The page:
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Peters’ Typology

Ted Peters offers eight possibilities for understanding the relation between science and religion, varying ‘from pitched battle to an uneasy truce’‘Science and Theology: Towards consonance’ in Science and Theology: The New Consonance ed. T. Peters (Boulder, Co. and Oxford: Westview Press, 1998) pp13-22

His categories are:

  • scientism - religion is outdated, science tells us all we need to know;

  • scientific imperialism - science can give us good information even about what were formerly religious questions (as in for example Frank Tipler’s ‘physical eschatology’ - see the strong anthropic principle);

  • ecclesiastical authoritarianism - the Church should have authority over science (effectively the Roman Catholic Church claimed this until the Second Vatican Council in the early 1960s);

  • scientific creationism - geological and biological data attest to biblical truth. Peters points out that creationists are usually seen as anti-science, but scientific creationists see themselves as within science;

  • the two-language theory - ‘peace through separation’ - the two disciplines speak in their own discourse and shared understanding is impossible;

  • hypothetical consonance - the two disciplines do raise questions of concern to the other, and should be open to subjecting their assertions to further investigation;

  • ethical overlap - theology has a vital role in speaking to questions of value raised by science and technology, especially in respect of the ecological crisis;See God, Humanity and the Cosmos pp203-20, 377-82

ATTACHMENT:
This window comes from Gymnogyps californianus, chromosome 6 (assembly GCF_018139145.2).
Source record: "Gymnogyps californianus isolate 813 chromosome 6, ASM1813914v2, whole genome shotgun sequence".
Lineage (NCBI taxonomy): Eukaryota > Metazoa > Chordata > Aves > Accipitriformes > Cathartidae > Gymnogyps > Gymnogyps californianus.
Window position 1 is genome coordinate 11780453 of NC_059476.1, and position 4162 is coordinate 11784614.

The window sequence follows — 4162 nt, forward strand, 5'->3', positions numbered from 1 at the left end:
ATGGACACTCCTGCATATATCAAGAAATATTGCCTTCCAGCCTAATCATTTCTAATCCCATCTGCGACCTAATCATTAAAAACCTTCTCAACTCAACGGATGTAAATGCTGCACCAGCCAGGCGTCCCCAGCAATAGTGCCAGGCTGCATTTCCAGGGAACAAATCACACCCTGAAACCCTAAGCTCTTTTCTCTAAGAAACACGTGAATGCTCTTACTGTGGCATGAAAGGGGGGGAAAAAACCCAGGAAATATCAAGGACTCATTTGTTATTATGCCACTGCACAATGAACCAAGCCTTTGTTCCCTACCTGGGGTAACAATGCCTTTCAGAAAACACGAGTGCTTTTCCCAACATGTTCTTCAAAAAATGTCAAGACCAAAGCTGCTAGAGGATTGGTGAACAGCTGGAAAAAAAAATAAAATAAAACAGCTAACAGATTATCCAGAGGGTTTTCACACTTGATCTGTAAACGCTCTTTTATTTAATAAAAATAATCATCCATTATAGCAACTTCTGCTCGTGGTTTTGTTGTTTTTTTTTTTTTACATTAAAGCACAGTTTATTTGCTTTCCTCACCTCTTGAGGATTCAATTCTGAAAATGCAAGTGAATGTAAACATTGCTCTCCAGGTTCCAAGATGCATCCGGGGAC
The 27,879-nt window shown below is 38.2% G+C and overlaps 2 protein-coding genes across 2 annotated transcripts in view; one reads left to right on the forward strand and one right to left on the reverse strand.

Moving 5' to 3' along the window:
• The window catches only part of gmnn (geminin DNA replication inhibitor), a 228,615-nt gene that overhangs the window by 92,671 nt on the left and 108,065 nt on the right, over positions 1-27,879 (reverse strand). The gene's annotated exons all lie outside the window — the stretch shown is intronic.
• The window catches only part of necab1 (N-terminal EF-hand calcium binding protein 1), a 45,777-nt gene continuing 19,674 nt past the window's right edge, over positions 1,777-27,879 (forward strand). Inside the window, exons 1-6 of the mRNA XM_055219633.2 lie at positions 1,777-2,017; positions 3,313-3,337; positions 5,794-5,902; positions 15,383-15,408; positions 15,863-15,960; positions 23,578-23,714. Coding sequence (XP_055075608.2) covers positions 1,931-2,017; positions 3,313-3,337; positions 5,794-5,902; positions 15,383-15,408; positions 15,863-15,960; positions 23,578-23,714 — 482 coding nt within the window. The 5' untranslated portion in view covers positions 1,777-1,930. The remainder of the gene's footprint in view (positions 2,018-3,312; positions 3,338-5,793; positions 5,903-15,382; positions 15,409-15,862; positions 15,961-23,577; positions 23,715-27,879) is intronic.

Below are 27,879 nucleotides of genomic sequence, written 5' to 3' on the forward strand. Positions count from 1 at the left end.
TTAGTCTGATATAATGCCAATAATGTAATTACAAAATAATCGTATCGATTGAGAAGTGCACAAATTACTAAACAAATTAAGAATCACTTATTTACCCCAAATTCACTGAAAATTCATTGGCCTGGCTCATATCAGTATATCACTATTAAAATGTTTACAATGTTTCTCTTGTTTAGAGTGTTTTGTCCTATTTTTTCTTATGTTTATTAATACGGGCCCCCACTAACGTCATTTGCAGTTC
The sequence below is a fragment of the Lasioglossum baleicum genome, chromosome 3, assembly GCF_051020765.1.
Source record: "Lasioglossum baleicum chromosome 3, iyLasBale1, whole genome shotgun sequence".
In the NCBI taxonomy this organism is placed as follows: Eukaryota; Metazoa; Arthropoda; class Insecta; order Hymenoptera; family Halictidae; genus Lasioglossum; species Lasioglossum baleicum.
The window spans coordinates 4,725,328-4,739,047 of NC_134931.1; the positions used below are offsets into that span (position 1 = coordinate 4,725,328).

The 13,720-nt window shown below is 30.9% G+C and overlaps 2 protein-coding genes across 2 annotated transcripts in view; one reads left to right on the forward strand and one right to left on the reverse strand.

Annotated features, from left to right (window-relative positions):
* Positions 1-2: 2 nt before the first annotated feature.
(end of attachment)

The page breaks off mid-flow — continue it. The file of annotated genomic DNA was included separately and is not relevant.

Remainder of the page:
• New Age spirituality - a term covering certain recent attempts to fuse science and spirituality.See God, Humanity and the Cosmos pp229-31, 239-43

Oddly, Peters’ scheme does not develop the nuances of the crucial area between ‘two-languages’ (‘independence’ in Barbour’s Typology), and ‘hypothetical consonance’ (‘dialogue/integration’ in Barbour’s Typology). Peters does however clarify the nature of positions at the extremes.

To explore the character of the two types of subject see critical realism in science and religion.

See also consonances between science and religion.

Email link | Feedback | Contributed by: Dr. Christopher Southgate
Source: God, Humanity and the Cosmos  (T&T Clark, 1999)

Outlines of the Debate

Index - God, Humanity and the Cosmos, 1999 T&T Clark

Peters’ Typology

Related Book Topics:

Science and Religion - Conflict or Dialogue?
The ‘Conflict’ or ‘Warfare’ Hypothesis
The Words ‘Science’ and ‘Theology’ in Popular Usage
Possibilities for Dialogue
Different Sciences - Different Relationships
A ‘Special Relationship’?
The Metaphor of the Maps
The Metaphor of the Maps and Understanding the Mind
Key Figures and Developments in the Science-Religion Debate
Typologies Relating Science and Religion
Barbour’s Typology
Natural Theology vs Theology of Nature
Drees’ Typology
Religion as Evolutionary Phenomenon
A Critique of Willem B Drees’ Typology
Critical Realism in Science and Religion
Judging the Fit Between Data and Reality
Alternatives to a Realist Position
Applying Critical Realism to Theology
The Ongoing Debate on Critical Realism and Theology
The Role of Model and Metaphor
Model and Metaphor Compared
Consonances Between Science and Religion
Greek Philosophy and the Rise of Western Science
Religion and the Rise of Science


Dr. Christopher Southgate, Mr Michael Poole, and Mr Paul D. Murray in God, Humanity and the Cosmos.Published by T&T Clark.

See also:

Saint Augustine
Sir Isaac Newton
Charles Darwin
The Relation of Science & Religion
Books on Science and Religion - General